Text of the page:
These protocols are specifically designed to transfer authentication information and consist of a series of messages arranged in a preset sequence to secure data during its transfer between servers or through the networks.
Creating Data Protection Policies
A role trust policy, which is associated with an IAM role, is the sole resource-based policy type that the IAM service supports. The IAM role functions both as a resource and an identity that supports identity-based policies. Hence, you must associate an IAM role with both a trust policy and an identity-based policy.
After putting IAM policies into practice, make sure to baseline your regular operational tasks. This enables you to cut through the noise to find potential abnormal behavior, making it stand out like a sore thumb and improving your chances of stopping and identifying insider threats.
Setting IAM permissions boundaries
When you leverage a managed policy, it sets a limit on the number of permissions the identity-based policies provide to an IAM entity. Simply put, Identity-based policy grants permission to the entity while permission boundaries limit those permissions. By setting a permission boundary for an entity, the entity is allowed to perform only those activities that are in line with permissions boundaries and identity-based policies.
However, Resource-based policies that fundamentally specify the role or user are not limited by the permissions boundary. Any of these policies’ express denials prevails over the allow.
Following Service control policies (SCPs)
Along the same line, organizations can make use of Service-based policies to deter internal attacks. Service-based policies are organization policies that are used to manage permissions. SCP gives your administration full control of the maximum permissions that are available for all accounts in your organization. Moreover, service-based policies help your organization comply with your access control policies, assuring the utmost security of your valuable resources.
However, SCP can not successfully grant permissions in its own domain. They can set limits for the permissions, which your IT administrator can delegate to IAM users, but you still require resource-based or Identity-based policies to grant permissions.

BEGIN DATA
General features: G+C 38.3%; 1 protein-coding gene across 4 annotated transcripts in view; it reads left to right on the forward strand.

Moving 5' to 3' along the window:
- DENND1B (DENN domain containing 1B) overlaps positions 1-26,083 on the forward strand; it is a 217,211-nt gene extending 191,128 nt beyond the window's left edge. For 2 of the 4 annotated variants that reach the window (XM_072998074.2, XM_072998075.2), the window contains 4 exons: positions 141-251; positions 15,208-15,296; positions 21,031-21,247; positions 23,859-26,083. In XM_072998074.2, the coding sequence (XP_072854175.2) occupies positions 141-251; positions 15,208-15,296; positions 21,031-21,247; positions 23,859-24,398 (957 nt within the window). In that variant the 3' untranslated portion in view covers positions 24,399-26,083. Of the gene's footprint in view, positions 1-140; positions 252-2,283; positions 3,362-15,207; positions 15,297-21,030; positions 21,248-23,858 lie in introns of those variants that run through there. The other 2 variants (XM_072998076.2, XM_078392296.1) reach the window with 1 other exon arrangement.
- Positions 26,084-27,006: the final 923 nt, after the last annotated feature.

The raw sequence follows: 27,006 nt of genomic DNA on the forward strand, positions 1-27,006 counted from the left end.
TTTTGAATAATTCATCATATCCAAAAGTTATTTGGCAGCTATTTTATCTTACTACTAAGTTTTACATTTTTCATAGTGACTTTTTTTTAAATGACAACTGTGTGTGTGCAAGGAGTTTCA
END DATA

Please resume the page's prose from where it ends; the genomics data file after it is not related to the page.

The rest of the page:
Using Access control lists (ACLs)
Another set of policies known as access control lists (ACLs) lets you manage which principals in another account have access to a resource. However, a principal’s access to resources within the same account cannot be controlled using ACLs. ACL allows you to specify who has access to your buckets and objects as well as to what degree. While IAM rights can only be granted at the bucket level or higher, ACLs can be specified for individual objects. Though these access control lists are similar to resource-based policies, they are the only ones that do not leverage the JSON policy document format.
Insider threats have become an enterprise-wide concern that demands executive-level attention. The malicious intentions of trusted employees within your company can pose devastating damage to your business’s security and reputation. However, if you implement an effective IAS framework that goes in line with your governance and related policy rules in your central access system, your ability to detect and deter internal security threats will be greatly increased.
That said, there is currently no solution or mechanism that can assure 100 percent prevention and detection of internal risks, but IAM is currently one of the most efficient and effective ways to secure access and counter internal attacks. To take the most out of your IAM solution, you should have an insight into IAM policies and their permission boundaries, as well as a set of policies such as service control policies, so you can effectively follow them and secure your business resources.